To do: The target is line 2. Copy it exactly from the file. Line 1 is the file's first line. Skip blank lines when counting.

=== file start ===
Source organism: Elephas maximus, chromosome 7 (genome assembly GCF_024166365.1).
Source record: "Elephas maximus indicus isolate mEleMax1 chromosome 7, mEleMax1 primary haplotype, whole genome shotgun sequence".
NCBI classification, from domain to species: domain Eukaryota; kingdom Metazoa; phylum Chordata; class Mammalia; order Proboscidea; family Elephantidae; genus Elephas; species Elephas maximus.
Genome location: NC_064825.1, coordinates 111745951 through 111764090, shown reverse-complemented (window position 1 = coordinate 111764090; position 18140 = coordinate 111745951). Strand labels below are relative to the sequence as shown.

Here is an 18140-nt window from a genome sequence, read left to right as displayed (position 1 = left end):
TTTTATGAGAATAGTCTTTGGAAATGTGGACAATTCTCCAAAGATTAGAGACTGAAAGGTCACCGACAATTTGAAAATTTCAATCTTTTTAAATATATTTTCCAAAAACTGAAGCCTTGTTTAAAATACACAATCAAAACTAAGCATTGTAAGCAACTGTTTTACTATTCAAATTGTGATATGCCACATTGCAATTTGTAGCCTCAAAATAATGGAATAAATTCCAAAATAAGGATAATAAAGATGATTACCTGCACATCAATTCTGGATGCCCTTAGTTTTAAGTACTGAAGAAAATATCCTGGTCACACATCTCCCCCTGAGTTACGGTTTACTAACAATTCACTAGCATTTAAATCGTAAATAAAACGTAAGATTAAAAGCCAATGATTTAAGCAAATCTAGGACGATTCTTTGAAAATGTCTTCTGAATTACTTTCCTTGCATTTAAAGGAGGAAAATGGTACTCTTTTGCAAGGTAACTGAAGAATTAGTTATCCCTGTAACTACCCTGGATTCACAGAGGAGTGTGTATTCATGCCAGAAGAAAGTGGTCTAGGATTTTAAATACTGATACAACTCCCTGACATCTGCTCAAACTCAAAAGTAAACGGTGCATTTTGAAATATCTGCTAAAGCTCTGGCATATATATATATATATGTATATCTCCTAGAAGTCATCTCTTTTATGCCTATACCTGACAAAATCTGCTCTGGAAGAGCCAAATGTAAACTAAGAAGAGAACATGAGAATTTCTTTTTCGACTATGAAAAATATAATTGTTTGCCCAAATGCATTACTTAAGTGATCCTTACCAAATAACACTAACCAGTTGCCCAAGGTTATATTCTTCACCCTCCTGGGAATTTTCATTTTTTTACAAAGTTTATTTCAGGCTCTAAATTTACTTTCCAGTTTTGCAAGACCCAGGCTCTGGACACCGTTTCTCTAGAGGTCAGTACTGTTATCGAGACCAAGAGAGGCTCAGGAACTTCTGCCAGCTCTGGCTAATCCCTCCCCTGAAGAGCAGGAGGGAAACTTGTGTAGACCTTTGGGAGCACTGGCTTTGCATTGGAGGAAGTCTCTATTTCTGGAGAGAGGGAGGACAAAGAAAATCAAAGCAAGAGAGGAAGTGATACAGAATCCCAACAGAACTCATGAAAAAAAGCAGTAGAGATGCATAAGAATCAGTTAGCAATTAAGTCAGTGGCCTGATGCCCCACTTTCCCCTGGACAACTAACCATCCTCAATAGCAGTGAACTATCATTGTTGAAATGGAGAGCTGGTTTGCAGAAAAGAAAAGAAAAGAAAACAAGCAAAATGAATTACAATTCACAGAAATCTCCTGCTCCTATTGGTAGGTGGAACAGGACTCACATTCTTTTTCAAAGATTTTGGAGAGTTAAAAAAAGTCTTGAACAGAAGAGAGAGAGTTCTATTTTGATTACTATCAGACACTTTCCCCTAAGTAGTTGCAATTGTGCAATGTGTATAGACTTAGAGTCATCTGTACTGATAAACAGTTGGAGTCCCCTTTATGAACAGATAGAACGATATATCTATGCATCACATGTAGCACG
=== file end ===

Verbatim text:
Source record: "Elephas maximus indicus isolate mEleMax1 chromosome 7, mEleMax1 primary haplotype, whole genome shotgun sequence".